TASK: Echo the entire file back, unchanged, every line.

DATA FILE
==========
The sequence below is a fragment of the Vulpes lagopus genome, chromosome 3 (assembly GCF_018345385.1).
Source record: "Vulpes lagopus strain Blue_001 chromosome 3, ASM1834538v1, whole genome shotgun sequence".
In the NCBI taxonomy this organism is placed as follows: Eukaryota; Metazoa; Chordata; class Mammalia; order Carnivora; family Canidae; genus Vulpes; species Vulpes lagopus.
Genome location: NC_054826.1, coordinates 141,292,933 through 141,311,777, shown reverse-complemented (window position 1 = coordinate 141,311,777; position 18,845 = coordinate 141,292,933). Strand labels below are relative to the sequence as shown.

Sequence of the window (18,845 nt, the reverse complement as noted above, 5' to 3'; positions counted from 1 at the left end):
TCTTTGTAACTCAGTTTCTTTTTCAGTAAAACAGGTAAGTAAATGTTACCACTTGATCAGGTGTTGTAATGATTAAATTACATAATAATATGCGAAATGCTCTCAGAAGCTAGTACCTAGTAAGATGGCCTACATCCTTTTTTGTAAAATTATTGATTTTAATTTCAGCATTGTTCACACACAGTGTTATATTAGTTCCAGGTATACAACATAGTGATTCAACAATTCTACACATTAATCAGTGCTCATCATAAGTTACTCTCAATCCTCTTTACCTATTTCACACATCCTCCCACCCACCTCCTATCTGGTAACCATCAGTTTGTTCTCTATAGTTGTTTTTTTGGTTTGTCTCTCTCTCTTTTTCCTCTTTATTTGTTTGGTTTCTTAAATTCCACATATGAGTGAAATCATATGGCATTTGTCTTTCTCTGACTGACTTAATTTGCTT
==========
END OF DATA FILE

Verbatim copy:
The sequence below is a fragment of the Vulpes lagopus genome, chromosome 3 (assembly GCF_018345385.1).
Source record: "Vulpes lagopus strain Blue_001 chromosome 3, ASM1834538v1, whole genome shotgun sequence".
In the NCBI taxonomy this organism is placed as follows: Eukaryota; Metazoa; Chordata; class Mammalia; order Carnivora; family Canidae; genus Vulpes; species Vulpes lagopus.
Genome location: NC_054826.1, coordinates 141,292,933 through 141,311,777, shown reverse-complemented (window position 1 = coordinate 141,311,777; position 18,845 = coordinate 141,292,933). Strand labels below are relative to the sequence as shown.

Sequence of the window (18,845 nt, the reverse complement as noted above, 5' to 3'; positions counted from 1 at the left end):
TCTTTGTAACTCAGTTTCTTTTTCAGTAAAACAGGTAAGTAAATGTTACCACTTGATCAGGTGTTGTAATGATTAAATTACATAATAATATGCGAAATGCTCTCAGAAGCTAGTACCTAGTAAGATGGCCTACATCCTTTTTTGTAAAATTATTGATTTTAATTTCAGCATTGTTCACACACAGTGTTATATTAGTTCCAGGTATACAACATAGTGATTCAACAATTCTACACATTAATCAGTGCTCATCATAAGTTACTCTCAATCCTCTTTACCTATTTCACACATCCTCCCACCCACCTCCTATCTGGTAACCATCAGTTTGTTCTCTATAGTTGTTTTTTTGGTTTGTCTCTCTCTCTTTTTCCTCTTTATTTGTTTGGTTTCTTAAATTCCACATATGAGTGAAATCATATGGCATTTGTCTTTCTCTGACTGACTTAATTTGCTT